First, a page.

Time for Tencel
In case you don't know what Tencel is, it's a fiber that's showing up more and more on clothing labels. What exactly is it? It's a man-made, eco-friendly fiber derived from wood pulp, so it's considered natural. It's also made in America, which a lot of people like.
"People feel that it travels well. It doesn't wrinkle, and it's a lighter-weight material so it's good for this time of year," said Pat Seitz, of Suzn O', a women's specialty shop in Snyder.
Besides being a good transitional fabric, it's also very soft and flowy -- which a lot of people also like.
Tencel was introduced several years ago, and designers this season are using it for everything from blue jeans and T-shirts to skirts and suits. Sometimes a garment is 100 percent Tencel (pronounced TEN-cell). Sometimes it's blended with cotton or other materials.
And get this: Research shows that wearing Tencel can increase theta waves in the brain by 400 percent, according to a recent news release from the Tencel people.
Theta waves are the brain waves experienced during deep relaxation.
Leaves, leaves everywhere
Colorful leaves are a natural part of fall, but a bountiful harvest of them is spilling over into fashion and home accessories this year. Leaves are a popular motif in sportswear, especially sweaters and other knits; the Lizwear collection by Liz Claiborne has several leafy patterns, for example.
But leaves also are showing up on table linens, bedding and decorative accessories.
Pottery Barn, for one, offers place mats, napkins and runners with velvet leaf appliques sewn onto flax-colored linen. Also available in a variety of leaf designs: sheets, quilts, duvet covers, toss pillows, wool area rugs, even organdy draperies with sheer pockets, which in the catalog are shown holding a collection of autumn leaves.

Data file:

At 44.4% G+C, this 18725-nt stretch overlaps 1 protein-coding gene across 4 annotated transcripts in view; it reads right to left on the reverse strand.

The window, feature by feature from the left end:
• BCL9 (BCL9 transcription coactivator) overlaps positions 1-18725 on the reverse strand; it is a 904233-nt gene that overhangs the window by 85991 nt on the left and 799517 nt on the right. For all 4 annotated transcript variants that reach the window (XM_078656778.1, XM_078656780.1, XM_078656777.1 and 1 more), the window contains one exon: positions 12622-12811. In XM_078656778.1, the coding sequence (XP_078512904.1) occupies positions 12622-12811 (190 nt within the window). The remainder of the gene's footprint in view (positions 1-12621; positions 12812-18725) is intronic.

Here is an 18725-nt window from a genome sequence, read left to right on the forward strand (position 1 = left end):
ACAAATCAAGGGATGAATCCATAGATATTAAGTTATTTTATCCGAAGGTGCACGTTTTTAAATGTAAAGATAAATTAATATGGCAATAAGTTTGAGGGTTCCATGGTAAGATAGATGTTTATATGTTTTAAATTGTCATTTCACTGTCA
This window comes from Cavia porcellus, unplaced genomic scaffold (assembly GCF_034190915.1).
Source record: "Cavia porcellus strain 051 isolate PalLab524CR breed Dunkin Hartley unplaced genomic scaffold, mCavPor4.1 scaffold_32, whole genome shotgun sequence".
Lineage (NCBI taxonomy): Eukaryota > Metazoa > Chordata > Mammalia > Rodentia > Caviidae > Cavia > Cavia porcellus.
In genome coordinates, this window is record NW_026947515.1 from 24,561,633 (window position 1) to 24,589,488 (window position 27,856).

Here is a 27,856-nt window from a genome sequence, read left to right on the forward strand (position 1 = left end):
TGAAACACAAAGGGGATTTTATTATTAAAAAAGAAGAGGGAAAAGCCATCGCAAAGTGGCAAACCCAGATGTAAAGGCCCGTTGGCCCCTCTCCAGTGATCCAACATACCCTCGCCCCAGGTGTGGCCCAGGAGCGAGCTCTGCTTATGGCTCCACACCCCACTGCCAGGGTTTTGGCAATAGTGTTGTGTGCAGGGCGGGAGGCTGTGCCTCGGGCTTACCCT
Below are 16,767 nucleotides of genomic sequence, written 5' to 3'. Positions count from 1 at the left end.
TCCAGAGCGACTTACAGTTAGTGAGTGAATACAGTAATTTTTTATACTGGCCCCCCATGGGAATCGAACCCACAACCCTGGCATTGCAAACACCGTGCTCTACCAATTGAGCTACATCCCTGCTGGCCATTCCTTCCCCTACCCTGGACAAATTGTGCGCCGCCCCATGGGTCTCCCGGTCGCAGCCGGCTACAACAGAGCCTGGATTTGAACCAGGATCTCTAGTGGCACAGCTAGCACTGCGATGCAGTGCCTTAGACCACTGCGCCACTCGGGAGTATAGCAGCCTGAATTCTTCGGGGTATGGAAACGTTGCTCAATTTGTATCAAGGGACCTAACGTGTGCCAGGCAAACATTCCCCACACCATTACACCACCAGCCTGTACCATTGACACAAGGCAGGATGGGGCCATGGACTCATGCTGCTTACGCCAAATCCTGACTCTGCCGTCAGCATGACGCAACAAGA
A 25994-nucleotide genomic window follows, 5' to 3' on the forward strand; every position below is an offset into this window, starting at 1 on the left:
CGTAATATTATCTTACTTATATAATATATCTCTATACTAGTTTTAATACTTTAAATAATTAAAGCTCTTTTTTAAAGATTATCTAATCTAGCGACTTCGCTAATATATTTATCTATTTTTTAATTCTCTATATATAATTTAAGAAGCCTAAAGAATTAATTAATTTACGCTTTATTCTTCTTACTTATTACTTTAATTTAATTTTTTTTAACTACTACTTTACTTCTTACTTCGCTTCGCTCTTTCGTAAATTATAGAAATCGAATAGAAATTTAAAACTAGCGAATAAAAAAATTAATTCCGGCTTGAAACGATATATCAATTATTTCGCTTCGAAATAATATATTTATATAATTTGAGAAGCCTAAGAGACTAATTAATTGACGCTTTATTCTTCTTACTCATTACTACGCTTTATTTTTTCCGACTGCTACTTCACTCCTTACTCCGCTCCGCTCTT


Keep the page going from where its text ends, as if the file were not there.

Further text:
One more for the mailbox
Banana Republic, the San Francisco-based retail chain with a store in Walden Galleria, now has a mail-order catalog that will be distributed 10 times a year.
Featured items include men's and women's clothing, accessories, personal care and intimate apparel as well as the home collection, which is currently available only in a select number of stores.
For a copy of the free catalog, call Banana Republic's toll-free number, (888) 906-2800.
Barbie by the book
There's a new book out in honor of Barbie's upcoming 40th birthday that fans will not want to miss. "Barbie: Four Decades of Fashion, Fantasy and Fun" (Abrams, $19.95), by Marco Tosa, will be published next month. Those who care more about the fashion part than either the fantasy or the fun will not be disappointed.
It's a biography of Barbie, who debuted in March 1959, but the book also shows her many, many costumes through the years as well as the Hollywood stars and fashion designers who inspired them.
There's Barbie on Page 46 wearing one of Christian Dior's most famous "New Look" designs.
There she is on Page 84 wearing the "Enchanted Evening" dress that mimics the one worn by Grace Kelly in the 1956 Life magazine photograph next to it.
There she is two pages later looking very Jacqueline Kennedy-like in her pillbox hat.
And that's before we even get to the '70s and beyond.
Throw in some fun facts, such as Barbie's full name (Barbie Millicent Roberts) and the amount of fabric it has taken to clothe the entire Barbie clan through the years (115 million yards), and you have one big Barbie book.
And finally . . .
"If you've spent more than 20 minutes on your makeup, that's 10 minutes too long."
Stylist Vincent Roppatte
In his new book "Big City Look" (Cliff Street, $30)